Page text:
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Anthrax Vaccinations Halted Again
United Press International
October 28, 2004

WASHINGTON - The U.S. District Court issued an injunction Wednesday against the mandatory vaccination of members of the armed forces and defense contractors with an anthrax vaccine manufactured by Bioport of Lansing, Mich.

"It is now illegal to administer the vaccine except if informed consent is given by the individual or the president (of the United States) waives informed consent for everyone," said Mark Zaid, managing partner at Krieger and Zaid and the attorney for the six plaintiffs in the case.

The product, called Anthrax Vaccine Absorbed or AVA, allegedly has sickened hundreds and been the subject of two other lawsuits, as well as a congressional inquiry and at least 18 safety studies.

The vaccine became so controversial that service personnel began refusing the 18-month series of shots, even though they faced disciplinary action and perhaps the end of their careers.

A total of 442 service members had refused to be vaccinated by October 2000, according to Department of Defense testimony before the House committee on Government Reform. At least 100 have been court-martialled, Zaid said.

Civilian defense employees also faced censure if they refused, according to the court ruling, including dismissal from their jobs. Some of the six anonymous plaintiffs in the current case are civilians.

"The scope of (Wednesday's ruling) applies to anyone that the DOD tries to inoculate meaning military, active Guard reserves and civilian contractors, civilian DOD employees -- anyone," Zaid told United Press International.

Secretary of Defense Donald Rumsfeld late Wednesday issued an order immediately halting anthrax vaccinations until further notice. The order will not halt new legal action, however.

"We absolutely will be filing additional civil lawsuits," Zaid said, adding he plans to name the Food and Drug Administration as one of the defendants. DOD may be named as well, he said.

"The FDA is reviewing the ruling," said FDA spokeswoman Lenore Gelb in an e-mail response to a UPI request for an interview.

In its ruling, the court issued an injunction "unless and until the FDA follows the correct procedures to certify (the anthrax vaccine) as a safe and effective drug for its intended use."


The issue of intended use is at the center of whether the Food and Drug Administration correctly expanded its approval of the vaccine for inhalational anthrax.

The drug originally was approved for prevention of cutaneous infections -- infections of the skin -- in high-risk populations -- primarily people who might be exposed to anthrax because they worked with wool and animal hides.

Though the drug had not been specifically approved as a vaccine against inhalation anthrax -- a more deadly type of the infection -- it was administered by DOD as such starting in the late 1990s.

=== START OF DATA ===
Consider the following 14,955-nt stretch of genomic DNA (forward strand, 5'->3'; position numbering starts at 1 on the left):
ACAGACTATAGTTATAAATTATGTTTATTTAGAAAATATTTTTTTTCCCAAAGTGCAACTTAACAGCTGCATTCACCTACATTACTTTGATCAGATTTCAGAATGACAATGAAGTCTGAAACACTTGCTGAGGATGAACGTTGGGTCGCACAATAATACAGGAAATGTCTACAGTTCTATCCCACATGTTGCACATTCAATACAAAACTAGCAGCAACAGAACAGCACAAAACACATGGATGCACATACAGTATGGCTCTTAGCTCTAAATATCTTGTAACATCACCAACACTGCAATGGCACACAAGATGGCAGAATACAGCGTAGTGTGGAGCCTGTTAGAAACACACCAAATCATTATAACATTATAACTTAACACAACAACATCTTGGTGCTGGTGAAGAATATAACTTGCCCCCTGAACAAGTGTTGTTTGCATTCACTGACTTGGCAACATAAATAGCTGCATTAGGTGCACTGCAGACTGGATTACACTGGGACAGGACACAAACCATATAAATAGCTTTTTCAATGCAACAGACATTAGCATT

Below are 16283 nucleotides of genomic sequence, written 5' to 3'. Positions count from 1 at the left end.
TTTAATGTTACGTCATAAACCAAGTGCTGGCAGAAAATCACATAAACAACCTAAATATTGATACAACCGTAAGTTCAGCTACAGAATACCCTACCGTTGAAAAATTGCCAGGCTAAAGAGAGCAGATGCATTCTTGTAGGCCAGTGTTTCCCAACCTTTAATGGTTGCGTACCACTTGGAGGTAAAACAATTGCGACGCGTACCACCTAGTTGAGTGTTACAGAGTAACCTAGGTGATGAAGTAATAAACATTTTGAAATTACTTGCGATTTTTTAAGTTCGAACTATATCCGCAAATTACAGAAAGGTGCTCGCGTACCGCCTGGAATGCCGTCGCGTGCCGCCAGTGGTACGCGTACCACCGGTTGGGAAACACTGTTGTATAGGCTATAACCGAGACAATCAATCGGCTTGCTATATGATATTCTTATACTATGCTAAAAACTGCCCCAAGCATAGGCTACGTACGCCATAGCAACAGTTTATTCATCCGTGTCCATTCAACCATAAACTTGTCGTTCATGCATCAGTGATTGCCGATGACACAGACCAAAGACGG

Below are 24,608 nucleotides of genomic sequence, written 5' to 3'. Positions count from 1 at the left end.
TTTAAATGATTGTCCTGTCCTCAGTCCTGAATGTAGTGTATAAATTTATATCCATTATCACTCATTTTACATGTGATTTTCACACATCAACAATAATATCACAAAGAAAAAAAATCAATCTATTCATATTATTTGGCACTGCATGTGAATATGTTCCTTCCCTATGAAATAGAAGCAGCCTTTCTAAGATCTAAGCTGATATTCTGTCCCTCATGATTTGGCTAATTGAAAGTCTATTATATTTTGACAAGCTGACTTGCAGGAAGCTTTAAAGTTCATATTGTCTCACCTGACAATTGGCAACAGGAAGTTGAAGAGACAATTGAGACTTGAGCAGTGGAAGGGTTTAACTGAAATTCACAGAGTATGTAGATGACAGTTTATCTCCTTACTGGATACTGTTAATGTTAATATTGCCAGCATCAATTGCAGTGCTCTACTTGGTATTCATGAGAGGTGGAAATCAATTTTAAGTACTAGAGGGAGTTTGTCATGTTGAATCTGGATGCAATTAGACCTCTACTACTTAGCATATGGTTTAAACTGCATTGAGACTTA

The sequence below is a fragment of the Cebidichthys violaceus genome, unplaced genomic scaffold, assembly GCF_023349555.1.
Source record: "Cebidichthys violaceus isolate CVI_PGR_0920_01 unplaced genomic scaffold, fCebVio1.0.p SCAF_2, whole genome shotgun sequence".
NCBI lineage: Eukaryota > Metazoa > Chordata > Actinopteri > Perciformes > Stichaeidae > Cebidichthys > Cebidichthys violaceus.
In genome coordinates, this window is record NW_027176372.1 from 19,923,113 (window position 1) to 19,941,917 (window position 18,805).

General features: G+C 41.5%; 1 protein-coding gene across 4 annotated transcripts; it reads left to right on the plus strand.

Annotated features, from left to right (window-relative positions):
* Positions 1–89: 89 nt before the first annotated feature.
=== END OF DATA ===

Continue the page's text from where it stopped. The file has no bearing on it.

In response to a lawsuit over the legality of the vaccination program, the court ruled on Dec. 22, 2003, that the drug was still "investigational" and issued a preliminary injunction against DOD's vaccination program.

Late in December 2003, or 18 years after the drug was first approved, and just over a week after the preliminary injunction was issued, FDA approved AVA for use against inhalational anthrax. The FDA based its decision on a 1950s study of just over 1,200 textile workers, during which 26 contracted inhalational anthrax. They also used surveillance data from the Centers for Disease Control and Prevention and a small DOD study, as well as information from the ongoing vaccine study and an independent examination by the Institute of Medicine, part of the National Academy of Sciences.

The plaintiffs take issue with the some of the scientific information used and the court found FDA's procedures did not give them the opportunity to bring forth their points.

"It is clear to this court," wrote Judge Emmet Sullivan, "that if the status of the anthrax vaccine were open for public comment today, the agency would receive a deluge of comments and analysis that might inform an open-minded agency."

The ruling knocks AVA back down to the status of an investigational drug as far as using it for inhalational anthrax is concerned. As such, it cannot be legally administered by the DOD without consent of the person being vaccinated or a waver by the president.

Whether FDA now will try to approve AVA for inhalational anthrax remains to be seen. Other anthrax vaccines, including one by Vaxgen that uses recombinant DNA, are under development and conceivably could replace the now legally hamstrung AVA vaccine.

If the drug remains investigational, eventually it could impact Bioport's sales to the DOD and to outside customers as well.

The company has been in discussions with the Department of Health and Human Services to provide doses of the anthrax vaccine for the Strategic National Stockpile. It also has been selling the anthrax vaccine overseas, including to Taiwan, and has been in discussions for more domestic sales in the United States.

"We are indeed (talking to local and state governments)," Root told UPI. "We have received a number of calls of interest from county governments as well as city governments and states as well."

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Copyright 2004 United Press International. All rights reserved. This material may not be published, broadcast, rewritten or redistributed.


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Copyright 2014 . All rights reserved. This material may not be published, broadcast, rewritten or redistributed.


 


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